OK..That was just cruel...Teasing the last post with "...and it does not go to plan AT ALL" and then waiting two and a half months for the next post is just wrong....Apologies...Especially since I now know that almost all of the former owners are reading this post! (Hello John, Gary, Frank o/).

It had been almost a year since I had brought back the boat from the Navajo lake in southern Colorado, on the New Mexico border to Stockton at Ladd's Marina and it was finally ready to take her to her new homeport at Westpoint Harbour in Redwood city. She was all rigged up, filled up with Diesel and water and ready to go on the almost 80 miles trek.

All gassed up and some place to go

My friend Leif had agreed to accompany me on the maiden voyage and we made the trip with my friend John who had agreed to drop us off at Ladd's so we did not have to pick up the car later. Everything was looking great and we cast off at about 10:30...Little later than we hoped, but we were on our way!

Early on in the trip...No wind so motor city

Everything was going swimmingly and although there was no wind, in this case that was OK since most prevalent winds would have been straight against us, so this was actually helping us...Even the tide (there is a significant tide, even this far into the interior of California!) was helping us, since it was going out, helping us a half knot (when you are going 6 knots, half a knot is helpful!).

We were enjoying the great Californian spring with a nice temp in the sixties (about 17-18 C) and just chatting away. I had always assumed this would be a two day trip, since 80 miles at 6 knots is at least 13 hours and that is quite a lot for a maiden voyage...I had set my sights on somewhere around Richmond or even Berkeley to make it easy for Leif to get back hope via Bart or be close enough to be picked up.

My friend Leif and me in my Kettenburg K-38 (Blue Heron Jr.) on our way from the marina where she was fixed up to the new home port of Redwood City, CA.

The state of the hull

When I had brought her to the marina, there was a lot of work that was needed, and especially to the hull, since she had been out of the water almost 6 months so the hull planks had shrunk a significant amount and it was quite a feat by the lads from Ladd's to address this with lots of cotton and tar. She had not been completely watertight when they were done but the bilge pump was perfectly capable to pump out any water that made its way in.



Underwater-ship fully caulked and painted

So, with the hull mostly fixed I had actually turned off the bilge pump just before the trip to ensure I was not draining the battery, since I was not sure how long that old battery would last and I had not yet connected the solar panel. (asstute readers know where this is going!). About an hour and a half into the trip I decided on a whim to check the bilge area....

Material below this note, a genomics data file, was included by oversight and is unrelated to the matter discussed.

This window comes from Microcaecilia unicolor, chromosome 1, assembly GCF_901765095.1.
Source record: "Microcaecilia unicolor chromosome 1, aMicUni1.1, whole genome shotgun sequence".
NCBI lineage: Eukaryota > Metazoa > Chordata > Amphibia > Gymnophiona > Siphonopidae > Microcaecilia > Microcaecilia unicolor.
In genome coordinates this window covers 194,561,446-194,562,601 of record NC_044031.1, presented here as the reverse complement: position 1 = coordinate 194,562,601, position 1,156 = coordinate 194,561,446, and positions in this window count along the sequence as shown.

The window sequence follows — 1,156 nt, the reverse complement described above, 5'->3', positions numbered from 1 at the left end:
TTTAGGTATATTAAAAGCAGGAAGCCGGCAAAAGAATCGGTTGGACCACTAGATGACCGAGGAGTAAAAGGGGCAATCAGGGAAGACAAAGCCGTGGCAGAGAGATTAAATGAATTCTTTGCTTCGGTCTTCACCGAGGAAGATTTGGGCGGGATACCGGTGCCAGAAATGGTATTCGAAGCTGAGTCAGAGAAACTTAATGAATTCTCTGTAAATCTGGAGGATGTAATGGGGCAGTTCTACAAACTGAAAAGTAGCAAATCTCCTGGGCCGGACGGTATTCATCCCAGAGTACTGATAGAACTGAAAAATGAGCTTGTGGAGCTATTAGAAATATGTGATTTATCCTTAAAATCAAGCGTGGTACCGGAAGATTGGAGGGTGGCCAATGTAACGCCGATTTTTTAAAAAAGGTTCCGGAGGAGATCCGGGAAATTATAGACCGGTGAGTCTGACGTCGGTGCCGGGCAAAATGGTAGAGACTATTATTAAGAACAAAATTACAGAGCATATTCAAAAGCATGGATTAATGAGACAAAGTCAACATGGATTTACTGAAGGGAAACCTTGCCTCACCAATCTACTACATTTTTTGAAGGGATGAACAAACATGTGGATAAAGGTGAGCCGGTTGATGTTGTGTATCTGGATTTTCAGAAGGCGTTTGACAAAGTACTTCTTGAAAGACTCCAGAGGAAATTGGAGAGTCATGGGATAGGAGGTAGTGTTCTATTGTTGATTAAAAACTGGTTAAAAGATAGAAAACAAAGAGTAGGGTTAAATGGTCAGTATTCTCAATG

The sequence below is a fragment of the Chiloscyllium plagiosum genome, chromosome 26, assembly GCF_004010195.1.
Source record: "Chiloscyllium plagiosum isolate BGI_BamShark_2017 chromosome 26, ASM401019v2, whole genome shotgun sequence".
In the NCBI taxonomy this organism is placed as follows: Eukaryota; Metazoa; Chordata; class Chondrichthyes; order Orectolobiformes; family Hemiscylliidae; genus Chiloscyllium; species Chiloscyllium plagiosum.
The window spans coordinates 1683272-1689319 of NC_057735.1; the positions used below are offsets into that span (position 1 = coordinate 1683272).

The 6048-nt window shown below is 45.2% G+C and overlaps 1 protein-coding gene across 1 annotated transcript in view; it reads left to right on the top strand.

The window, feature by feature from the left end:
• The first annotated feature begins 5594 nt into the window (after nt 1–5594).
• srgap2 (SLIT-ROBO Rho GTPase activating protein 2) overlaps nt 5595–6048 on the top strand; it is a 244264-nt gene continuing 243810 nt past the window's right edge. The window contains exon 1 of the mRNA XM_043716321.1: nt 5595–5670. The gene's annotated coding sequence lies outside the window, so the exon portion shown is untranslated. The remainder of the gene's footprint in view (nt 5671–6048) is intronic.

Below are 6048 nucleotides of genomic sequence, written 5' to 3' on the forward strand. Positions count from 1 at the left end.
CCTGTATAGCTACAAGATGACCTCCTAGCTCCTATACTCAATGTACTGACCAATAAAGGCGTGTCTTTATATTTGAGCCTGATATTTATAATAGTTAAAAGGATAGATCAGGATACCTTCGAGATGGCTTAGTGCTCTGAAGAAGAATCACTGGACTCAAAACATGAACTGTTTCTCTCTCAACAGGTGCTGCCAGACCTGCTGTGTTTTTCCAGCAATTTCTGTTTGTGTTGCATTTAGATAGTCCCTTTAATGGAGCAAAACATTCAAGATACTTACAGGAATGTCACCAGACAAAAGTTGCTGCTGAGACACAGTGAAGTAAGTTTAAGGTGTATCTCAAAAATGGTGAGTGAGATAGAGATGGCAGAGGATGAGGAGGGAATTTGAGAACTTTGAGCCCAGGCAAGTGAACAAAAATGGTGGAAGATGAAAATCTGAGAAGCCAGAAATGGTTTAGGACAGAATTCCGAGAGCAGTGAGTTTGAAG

What I saw there made my stomach turn and do a double summersault that would have won the gold medal at the Olympics I am sure! The water had actually reached up almost to the floor in the cabin and luckily I had not been able to turn off the bigger of the two bilge pumps that were installed since that pump was running full stop trying to stop the flood!

I quickly turned on the other (smaller) pump that is lower in the bilge and it was quickly able to clear most of the water, but I could see it flood in as fast as the pump could pump it out! A quick check in the cockpit under the motor panel showed that the water was GUSHING in from the keel bolt (outlined in pic below.

Water came in through this bolt(s). Here shown in better, drier times

Now I had to decide what to do...I was only 1.5 hours into what surely was going to be a two day trip and my home port in Redwood City does not have a boat lift or anything, so there was no easy way to fix anything there...Decision was easy...Turn around! I informed Leif that we "were making a little water" and that I suggested that we turn around, PRONTO! Our friend John had been following us for about 30 min into our trip, but was already on his way home. He had some meetings later that day, but agreed to pick us up later that day.

So we doubled back to Ladd's Marina and to say that they were surprised to see me is an understatement! I explained the situation and beforeI knew it, they started to haul her out!

It was soon very obvious what had happened...The lagbolt that holds up the propeller housing had clearly failed and had created a nice little opening for al that water to gush in...The engine vibration probably had a lot to do with that, since I had not actually run the engine for any length of time before.

I am also pretty sure that Frank (the previous owner) never had much use for running the engine for any length of time, since you could not go far on that lake and if there was no wind, I am sure he had no reason to be on the water so this engine had never really run all that long in the last 15 years (Frank, correct me if I am wrong) so that bolt never had much time to be tested before.

The guys at Ladd's fixed the bolt that very same day and we had also discovered that some of the caulking at the stern was leaking so they fixed that (for free!) as well...

So...Now I was back where I started and still had to move the little lady to Redwood City, but that voyage would have to wait...

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